Who Is Robert Blake?
Robert Blake starred as Mickey in the Our Gang series of shorts before working in TV and film as a teen and adult. He starred in more than 70 films throughout the 1940s and '50s, earning critical acclaim for his starring role in 1967's In Cold Blood, and later garnered an Emmy for his role in the '70s gritty cop drama Baretta. Blake's media exposure waned until 2002 when he was accused of murdering his second wife, Bonnie Lee Bakley. He was later acquitted, though he was found liable for her death in a civil trial.
Robert Blake was born Michael Gubitosi on September 18, 1933, in Nutley, New Jersey according to some accounts (in a 2011 interview, he stated that he is unsure of his exact date of birth, believing it fell sometime in September or October.)
Blake's parents were vaudeville performers, and he spent his childhood performing with his family's vaudeville act. During his childhood, Blake moved with his family to Hollywood, California, where he worked as an extra for the MGM studios. By the age of six, he had a starring role in the Our Gang series of shorts (also known as The Little Rascals), including Dad for a Day, released in 1939, and Alfalfa’s Double, released in 1940. He starred as Mickey in the series, eventually having his acting name changed to Bobby Blake. Also in 1940, Blake had a bit part in the romantic comedy I Love You Again, starring Myrna Loy and William Powell.
Blake experienced a painful time growing up, reportedly suffering physical abuse from his father, and being introduced to liquor and cigarettes at a very young age.
Movies & Television
During his teen years, Blake landed a lead part in the drama Mokey (1942), parts in the comedy-fantasy film The Horn Blows at Midnight (1945) and Humoresque (1946), an uncredited but pivotal role in The Treasure of the Sierra Madre (1948), and a starring role in the Red Ryder Western series. By the mid-1950s, he had turned to dramatic fare, with TV work and small parts in films like Apache War Smoke (1952), Screaming Eagles (1956), The Rack (1956), The Tijuana Story (1957), Three Violent People (1957), Battle Flame (1959) and The Purple Gang (1960).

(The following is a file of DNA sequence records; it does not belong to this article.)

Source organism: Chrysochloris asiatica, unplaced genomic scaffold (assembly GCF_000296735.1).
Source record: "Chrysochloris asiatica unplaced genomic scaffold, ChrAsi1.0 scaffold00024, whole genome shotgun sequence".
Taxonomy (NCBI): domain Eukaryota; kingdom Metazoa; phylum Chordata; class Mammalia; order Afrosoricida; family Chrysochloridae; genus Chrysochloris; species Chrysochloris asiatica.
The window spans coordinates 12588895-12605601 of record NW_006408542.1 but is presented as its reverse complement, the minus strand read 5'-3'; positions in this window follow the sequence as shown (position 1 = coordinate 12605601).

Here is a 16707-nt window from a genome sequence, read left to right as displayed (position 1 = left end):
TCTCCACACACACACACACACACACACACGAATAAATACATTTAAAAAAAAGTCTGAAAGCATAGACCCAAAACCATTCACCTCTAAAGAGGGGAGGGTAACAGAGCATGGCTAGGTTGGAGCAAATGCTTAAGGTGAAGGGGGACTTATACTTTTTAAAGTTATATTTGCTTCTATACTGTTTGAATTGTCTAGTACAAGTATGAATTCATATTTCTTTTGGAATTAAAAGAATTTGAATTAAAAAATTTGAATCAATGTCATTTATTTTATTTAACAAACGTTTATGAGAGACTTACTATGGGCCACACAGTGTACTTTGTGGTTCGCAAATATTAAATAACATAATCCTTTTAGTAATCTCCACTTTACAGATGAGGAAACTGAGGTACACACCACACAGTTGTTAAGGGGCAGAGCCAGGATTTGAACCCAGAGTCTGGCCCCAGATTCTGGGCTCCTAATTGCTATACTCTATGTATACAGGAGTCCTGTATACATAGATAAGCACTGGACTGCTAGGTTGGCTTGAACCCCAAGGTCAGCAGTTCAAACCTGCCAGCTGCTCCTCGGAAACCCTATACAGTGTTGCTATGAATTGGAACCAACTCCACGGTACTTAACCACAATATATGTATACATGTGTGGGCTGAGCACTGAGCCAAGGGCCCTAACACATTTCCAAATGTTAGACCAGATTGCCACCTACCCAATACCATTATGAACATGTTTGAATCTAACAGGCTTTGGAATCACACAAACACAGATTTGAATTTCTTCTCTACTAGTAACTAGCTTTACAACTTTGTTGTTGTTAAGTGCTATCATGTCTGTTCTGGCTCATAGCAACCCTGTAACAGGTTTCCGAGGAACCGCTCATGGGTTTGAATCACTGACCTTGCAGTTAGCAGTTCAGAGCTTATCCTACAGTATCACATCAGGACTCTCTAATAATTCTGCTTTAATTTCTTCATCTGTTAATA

During the 1960s, Blake landed more noticeable roles, including those in the World War II adventure PT 109 (1963), the mammoth religious epic The Greatest Story Ever Told (1965), and the romantic drama This Property Is Condemned (1966). Also around this time, he worked on the TV anthology The Richard Boone Show. In 1967, Blake starred in the popular murder drama In Cold Blood, a film based on the Truman Capote book of the same name. Blake received critical acclaim for his portrayal of homicidal drifter Perry Smith in the film. More prominent roles followed in several films, including Tell Them Willlie Boy Is Here (1969) and Electra Glide in Blue (1973) before Blake turned once again to TV.
In 1975, Blake was cast in the role for which he is best remembered: that of the title character on the TV police drama Baretta, which enjoyed three years on the air. Blake starred on the series from 1975 to '78, winning an Emmy Award (Outstanding Lead Actor in a Drama Series) for his performance during his inaugural year. By this time, Blake had also become known for his often volatile behavior. Blake subsequently appeared in a slew of TV miniseries and special movie projects during the 1980s and '90s, including Of Mice and Men (1981); Blood Feud (1983); Hoffa (1983), in which he played the lead role. For the next 10 years, Blake virtually withdrew from the spotlight.
In 1993, he staged an unlikely comeback, receiving an Emmy nomination for his performance as a New Jersey accountant-turned-mass murderer in the TV drama Judgement Day: The John List Story, for which he received another Emmy nomination. Blake went back to film thereafter, landing supporting roles in Money Train (1995) with Jennifer Lopez and Wesley Snipes, and Lost Highway (1997) with Patricia Arquette and Bill Pullman, among other parts.
In 1964, Blake married actress Sondra Kerry; they had two children before divorcing in 1983. In 2000, he wed Bonnie Lee Bakley, with whom he had a daughter.
Bonnie Bakley Murder & Trial
In May 2001, Blake made headlines when his second wife, Bonnie Lee Bakley, was shot to death while waiting in a car outside a restaurant where the couple had just dined. Blake maintained his innocence throughout the ensuing investigation, but after almost a year, the police arrested him and his bodyguard in connection with the murder. A highly scrutinized trial followed with allegations that Bakley had a history of fraud and that Blake had hired stuntmen to orchestrate the killing. Blake was also interviewed by Barbara Walters and proclaimed his innocence, the clip of which was shown during the trial.
In March 2005, Blake was acquitted of the murder charge, as well as one count of soliciting murder, but eight months later, a jury in a civil suit found the actor liable for the murder and ordered him to pay $30 million in damages to Bakley's children. After Blake later appealed the case, the damages awarded were cut in half. The actor also filed for bankruptcy around this time.
Blake generated a wave of new publicity about Bakley's murder in 2012. To promote his self-published memoir, Tales of a Rascal (2011), he appeared on Piers Morgan Tonight. Morgan questioned the actor about Bakley, and a defensive Blake said that she was a "con artist" and "had people that she burned." The actor became irate and was sometimes incoherent during this televised encounter, calling Morgan "a liar" and railing against the police who "ripped my guts out and left me beside the road to die."
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